Electronics > FPGA

FPGA/CPLDs that are hand solderable

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asmi:

--- Quote from: NorthGuy on January 26, 2022, 04:00:16 pm ---With QFNs, putting the correct amount of solder on the center pad is key. If you put too much, the chip will tilt one side and the pins on the other side will be left in the air. If you put too little, the solder on the center pad will suck the chip down and it won't self-align. It is easier to do with biggish QFNs (i.e. 20+ pins), but I often struggle with very small 0.4 mm parts.

If you use solder paste, you get better control of the solder quantity. In this case, QFNs are one of the easiest, way better than TQFPs. As stencils gets cheaper and better, solder paste becomes more advantageous than hand soldering.

--- End quote ---
You can't use stencil for rework, and it's just a matter of time until you will come across a dud of a QFN (or kill it due to schematic/layout/handling/testing screw-up) and will need to replace it. This is why I strongly recommend mastering hand-soldering without any solder paste and stencil, this way it just won't be a problem at all. For me it took about 5 or 6 attempts to get a hand of it, larger QFNs are actually harder to solder/desolder because it's harder to heat it up uniformly such that the whole thing reflows at the same time. Preheat can help with it, but I don't use it for practical reasons (it's hard to use it with microscope and not get burns), so for me smaller QFNs are easier.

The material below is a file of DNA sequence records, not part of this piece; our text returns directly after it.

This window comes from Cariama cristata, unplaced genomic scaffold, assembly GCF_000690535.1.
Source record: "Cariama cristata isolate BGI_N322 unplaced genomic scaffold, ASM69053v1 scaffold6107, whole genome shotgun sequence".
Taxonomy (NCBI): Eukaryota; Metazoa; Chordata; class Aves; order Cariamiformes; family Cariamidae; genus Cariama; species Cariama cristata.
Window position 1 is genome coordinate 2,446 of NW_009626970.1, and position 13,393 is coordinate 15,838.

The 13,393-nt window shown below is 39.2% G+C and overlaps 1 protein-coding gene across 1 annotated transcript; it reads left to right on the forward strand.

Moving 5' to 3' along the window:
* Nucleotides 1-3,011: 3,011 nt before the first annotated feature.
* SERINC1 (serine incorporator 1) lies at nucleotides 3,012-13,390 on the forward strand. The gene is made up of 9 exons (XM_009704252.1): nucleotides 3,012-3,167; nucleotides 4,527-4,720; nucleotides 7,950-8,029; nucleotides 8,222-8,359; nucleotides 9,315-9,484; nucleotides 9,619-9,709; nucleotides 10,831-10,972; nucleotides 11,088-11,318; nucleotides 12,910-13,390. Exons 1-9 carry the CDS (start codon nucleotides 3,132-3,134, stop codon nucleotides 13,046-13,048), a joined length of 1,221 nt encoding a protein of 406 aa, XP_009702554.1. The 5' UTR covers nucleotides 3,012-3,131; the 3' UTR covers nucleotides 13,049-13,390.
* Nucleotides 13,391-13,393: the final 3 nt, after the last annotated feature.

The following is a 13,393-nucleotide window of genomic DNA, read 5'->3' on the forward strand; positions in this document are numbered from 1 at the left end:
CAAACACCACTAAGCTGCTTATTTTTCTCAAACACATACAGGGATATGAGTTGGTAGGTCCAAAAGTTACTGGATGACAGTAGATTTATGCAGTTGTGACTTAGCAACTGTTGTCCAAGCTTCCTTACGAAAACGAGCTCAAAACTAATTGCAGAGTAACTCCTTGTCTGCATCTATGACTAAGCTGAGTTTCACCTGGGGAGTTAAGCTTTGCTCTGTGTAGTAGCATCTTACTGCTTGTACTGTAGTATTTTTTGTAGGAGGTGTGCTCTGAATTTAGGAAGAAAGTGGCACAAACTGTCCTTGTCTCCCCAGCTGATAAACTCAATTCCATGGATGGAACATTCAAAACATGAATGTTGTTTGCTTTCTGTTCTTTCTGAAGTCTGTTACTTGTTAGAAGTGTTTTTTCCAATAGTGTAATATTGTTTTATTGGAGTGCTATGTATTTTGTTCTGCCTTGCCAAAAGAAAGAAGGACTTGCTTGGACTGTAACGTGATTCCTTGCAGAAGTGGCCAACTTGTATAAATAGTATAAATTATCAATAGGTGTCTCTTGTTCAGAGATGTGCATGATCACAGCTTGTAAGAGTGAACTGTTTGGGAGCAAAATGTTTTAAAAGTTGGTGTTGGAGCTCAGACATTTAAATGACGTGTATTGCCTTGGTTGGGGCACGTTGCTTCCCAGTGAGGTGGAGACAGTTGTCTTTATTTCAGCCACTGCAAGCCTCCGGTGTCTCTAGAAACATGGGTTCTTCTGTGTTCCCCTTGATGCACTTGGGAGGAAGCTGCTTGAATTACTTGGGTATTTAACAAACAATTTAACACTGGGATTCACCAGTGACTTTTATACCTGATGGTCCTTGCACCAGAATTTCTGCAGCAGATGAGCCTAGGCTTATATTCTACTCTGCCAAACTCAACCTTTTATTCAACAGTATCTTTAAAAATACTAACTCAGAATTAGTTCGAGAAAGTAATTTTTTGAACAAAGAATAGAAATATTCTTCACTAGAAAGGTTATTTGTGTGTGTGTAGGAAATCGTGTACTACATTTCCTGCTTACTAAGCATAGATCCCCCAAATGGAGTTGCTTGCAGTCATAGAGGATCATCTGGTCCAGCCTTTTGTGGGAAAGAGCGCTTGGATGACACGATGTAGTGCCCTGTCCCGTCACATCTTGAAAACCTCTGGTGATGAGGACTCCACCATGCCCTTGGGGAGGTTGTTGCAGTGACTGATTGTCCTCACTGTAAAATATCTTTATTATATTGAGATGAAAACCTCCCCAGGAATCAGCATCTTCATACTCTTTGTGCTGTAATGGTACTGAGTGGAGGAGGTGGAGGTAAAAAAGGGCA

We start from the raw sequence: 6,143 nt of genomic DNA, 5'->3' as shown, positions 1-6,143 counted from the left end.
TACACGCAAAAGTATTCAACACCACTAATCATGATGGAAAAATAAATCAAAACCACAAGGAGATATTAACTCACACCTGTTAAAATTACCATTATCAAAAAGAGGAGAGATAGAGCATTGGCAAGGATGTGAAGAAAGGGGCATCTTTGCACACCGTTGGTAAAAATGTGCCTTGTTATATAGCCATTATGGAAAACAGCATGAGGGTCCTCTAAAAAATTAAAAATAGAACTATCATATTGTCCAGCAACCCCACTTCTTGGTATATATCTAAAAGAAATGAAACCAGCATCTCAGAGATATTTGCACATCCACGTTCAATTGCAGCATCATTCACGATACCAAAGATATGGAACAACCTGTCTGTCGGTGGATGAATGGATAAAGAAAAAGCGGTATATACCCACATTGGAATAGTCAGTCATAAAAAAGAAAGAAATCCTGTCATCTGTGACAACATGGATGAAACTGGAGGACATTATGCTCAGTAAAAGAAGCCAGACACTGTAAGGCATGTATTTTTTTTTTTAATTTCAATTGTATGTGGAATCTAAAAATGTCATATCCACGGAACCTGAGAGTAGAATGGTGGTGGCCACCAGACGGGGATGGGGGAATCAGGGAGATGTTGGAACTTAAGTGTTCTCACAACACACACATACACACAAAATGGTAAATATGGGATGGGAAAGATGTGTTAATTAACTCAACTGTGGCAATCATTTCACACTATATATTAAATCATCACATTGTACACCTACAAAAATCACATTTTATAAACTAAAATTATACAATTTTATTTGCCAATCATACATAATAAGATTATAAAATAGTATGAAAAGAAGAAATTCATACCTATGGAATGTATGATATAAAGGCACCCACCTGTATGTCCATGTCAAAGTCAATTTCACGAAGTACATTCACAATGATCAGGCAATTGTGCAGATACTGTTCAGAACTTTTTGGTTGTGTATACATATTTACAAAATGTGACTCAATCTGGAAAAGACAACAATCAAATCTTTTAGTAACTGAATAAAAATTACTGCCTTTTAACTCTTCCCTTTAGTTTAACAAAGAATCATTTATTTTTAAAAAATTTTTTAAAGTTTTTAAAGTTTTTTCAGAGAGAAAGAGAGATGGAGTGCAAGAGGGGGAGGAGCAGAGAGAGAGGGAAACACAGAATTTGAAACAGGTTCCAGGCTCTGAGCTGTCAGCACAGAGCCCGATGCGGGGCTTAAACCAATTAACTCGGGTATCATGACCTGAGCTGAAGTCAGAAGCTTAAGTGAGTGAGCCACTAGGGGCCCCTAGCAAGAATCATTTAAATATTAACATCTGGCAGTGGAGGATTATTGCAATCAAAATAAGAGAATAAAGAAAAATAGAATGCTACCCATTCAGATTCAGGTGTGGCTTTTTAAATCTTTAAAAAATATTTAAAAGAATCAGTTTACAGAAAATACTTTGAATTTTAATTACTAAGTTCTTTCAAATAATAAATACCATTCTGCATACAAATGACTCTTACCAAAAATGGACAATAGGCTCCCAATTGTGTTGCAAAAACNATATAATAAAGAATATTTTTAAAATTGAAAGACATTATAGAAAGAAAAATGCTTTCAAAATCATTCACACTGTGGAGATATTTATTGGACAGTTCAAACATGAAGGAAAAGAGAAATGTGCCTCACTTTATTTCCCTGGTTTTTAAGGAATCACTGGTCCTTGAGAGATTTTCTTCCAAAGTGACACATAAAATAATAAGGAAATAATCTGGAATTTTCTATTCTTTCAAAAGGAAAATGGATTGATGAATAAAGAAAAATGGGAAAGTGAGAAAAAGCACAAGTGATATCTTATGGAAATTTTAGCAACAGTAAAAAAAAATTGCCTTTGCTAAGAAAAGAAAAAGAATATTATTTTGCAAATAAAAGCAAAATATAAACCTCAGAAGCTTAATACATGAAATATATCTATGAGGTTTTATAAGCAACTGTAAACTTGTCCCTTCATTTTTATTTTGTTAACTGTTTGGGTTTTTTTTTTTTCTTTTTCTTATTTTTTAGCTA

woofy:
For soldering small QFNs on prototype boards I place a largish (iron tip size) PTH hole in the center under the pad. Then after soldering the outside pads, just pop the iron in the center hole and solder that down.
I use that trick for LAN chips where the center pad is the only ground pin on the chip.

nctnico:

--- Quote from: NorthGuy on January 26, 2022, 04:00:16 pm ---
--- Quote from: asmi on January 19, 2022, 08:54:28 pm ---Just get some cheap QFNs to practice if you don't have any already, and get cracking. It will only take a few tries until you get a hand of it.

--- End quote ---

With QFNs, putting the correct amount of solder on the center pad is key. If you put too much, the chip will tilt one side and the pins on the other side will be left in the air. If you put too little, the solder on the center pad will suck the chip down and it won't self-align. It is easier to do with biggish QFNs (i.e. 20+ pins), but I often struggle with very small 0.4 mm parts.

--- End quote ---
What works really well is to simply put non-tented vias in the exposed / thermal pad to wick away the excess solder. You'll need those anyway and they allow for hand soldering a QFN as well. Add flux and use hot air to heat the board. Solder will wick through the vias to the exposed pad. Works like a charm.

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